I’ve flown this route many times heading from the coast to the Eastern Sierras, but always at altitude. It is indeed a gorgeous area.
I’m sure this flight would indeed be spectacular and normally within the reasonable operating range of a SR22, under appropriate weather conditions and with a pilot trained in mountain flying. At the wrong time of day and/or with strong winds aloft, there can be significant downdrafts/turbulence on the eastern slope of the Sierras, far greater than the SR22’s ability to climb out.
I think an important thing for someone to consider before flying this route at any altitude, but especially down low, is the sheer ruggedness and complete lack of roads and habitation. You certainly won’t be gliding to a safe, flat landing area for 20 or 30 miles of the route if you have trouble. Once you are over the ridge (eastbound), the eastern side is much more open and gliding all the way to MMH is a possibility if you keep up high.
The FAR/AIM admonition to operate only where a safe landing can be made in case of a problem is obviously not something that we all do all the time. In most real-world mountain flying in rugged areas, canyons or valleys it should be clear to most pilots that an engine failure is a life-threatening event - you aren’t going to put it down in Farmer Jones field. It is also difficult or impossible to receive flight following at anything lower than the very high MEA on the airway (~14,000 ft. by memory) - I am inevitably dropped with ‘radar contact lost’ even above 12,000 ft. on the airway, so there’s no one there to notice if you never arrive on the other side, and they sure won’t know where to look for you. Even if you do land safely or survive a CAPS descent, survival will be a serious issue - this is real wilderness. I won’t fly this route without my 30 lb. survival kit including several gallons of water.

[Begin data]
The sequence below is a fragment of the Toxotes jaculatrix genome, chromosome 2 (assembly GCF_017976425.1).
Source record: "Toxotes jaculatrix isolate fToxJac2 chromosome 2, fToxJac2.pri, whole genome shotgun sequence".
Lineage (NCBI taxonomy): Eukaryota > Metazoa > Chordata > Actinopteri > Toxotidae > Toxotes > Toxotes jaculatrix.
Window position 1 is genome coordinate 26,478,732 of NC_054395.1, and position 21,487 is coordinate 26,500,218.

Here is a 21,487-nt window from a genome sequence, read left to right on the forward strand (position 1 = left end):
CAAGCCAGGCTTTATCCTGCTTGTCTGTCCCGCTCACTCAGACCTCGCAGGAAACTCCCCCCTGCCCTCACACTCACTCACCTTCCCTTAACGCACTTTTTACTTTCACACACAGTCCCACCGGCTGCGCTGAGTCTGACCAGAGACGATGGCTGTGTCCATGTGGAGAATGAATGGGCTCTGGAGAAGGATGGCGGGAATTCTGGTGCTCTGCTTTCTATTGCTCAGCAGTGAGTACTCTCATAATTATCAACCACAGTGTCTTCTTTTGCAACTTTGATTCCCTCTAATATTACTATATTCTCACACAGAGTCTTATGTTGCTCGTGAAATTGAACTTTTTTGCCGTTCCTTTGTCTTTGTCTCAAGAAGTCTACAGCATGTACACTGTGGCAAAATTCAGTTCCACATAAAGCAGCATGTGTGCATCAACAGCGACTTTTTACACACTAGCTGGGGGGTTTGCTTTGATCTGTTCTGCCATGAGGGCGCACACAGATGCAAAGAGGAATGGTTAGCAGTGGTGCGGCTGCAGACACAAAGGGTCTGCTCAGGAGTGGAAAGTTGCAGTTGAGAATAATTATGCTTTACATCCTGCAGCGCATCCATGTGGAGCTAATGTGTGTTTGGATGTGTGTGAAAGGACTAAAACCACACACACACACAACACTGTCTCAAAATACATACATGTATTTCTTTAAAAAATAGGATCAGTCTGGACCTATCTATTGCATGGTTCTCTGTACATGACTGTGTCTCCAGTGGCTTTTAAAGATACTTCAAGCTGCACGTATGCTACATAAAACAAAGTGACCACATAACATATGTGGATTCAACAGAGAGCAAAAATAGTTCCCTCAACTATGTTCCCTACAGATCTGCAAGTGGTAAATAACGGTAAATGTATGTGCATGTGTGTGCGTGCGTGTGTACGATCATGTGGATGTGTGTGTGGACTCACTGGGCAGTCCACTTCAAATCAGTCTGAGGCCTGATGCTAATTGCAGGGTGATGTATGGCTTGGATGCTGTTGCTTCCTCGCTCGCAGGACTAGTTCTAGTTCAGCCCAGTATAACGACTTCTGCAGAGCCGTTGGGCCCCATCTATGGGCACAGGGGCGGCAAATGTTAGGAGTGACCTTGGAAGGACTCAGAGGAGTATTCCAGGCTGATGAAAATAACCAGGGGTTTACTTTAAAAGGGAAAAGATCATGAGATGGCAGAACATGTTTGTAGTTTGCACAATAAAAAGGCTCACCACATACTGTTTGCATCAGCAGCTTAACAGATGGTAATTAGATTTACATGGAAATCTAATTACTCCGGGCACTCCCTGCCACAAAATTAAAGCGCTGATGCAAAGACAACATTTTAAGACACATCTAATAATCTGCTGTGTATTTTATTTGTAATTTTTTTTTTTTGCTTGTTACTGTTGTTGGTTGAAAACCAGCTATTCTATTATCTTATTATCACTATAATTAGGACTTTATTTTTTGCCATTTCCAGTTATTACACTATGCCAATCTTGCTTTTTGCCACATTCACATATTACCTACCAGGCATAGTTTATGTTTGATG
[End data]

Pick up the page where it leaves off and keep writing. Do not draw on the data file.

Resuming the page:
For pilots who don’t feel comfortable with the tradeoffs involved here, and who want to stay higher above the terrain, I think crossing the Sierras along the I-80 corridor west of Reno and north of Lake Tahoe provides equally spectacular scenery and the opportunity to land off-airport near/on a major highway or in a lot more comparitively flat emergency landing spots (or actual airports) than you’ll find west of Mammoth.
Now that I’m sounding like Chicken Little, I will say that making this sort of risk vs. reward decision is part of why we fly, and for the well informed and well prepared pilot, the flight suggested is in a drop-dead gorgeous region…on the eastern side the terrain between Mammoth and Mono Lake is as bizzare and beautiful as I would imagine a flight on Mars…I also suggest flying north to Bridgeport Bryant field and walking 1/4 mile into town for lunch or whatever.
Just be careful out there!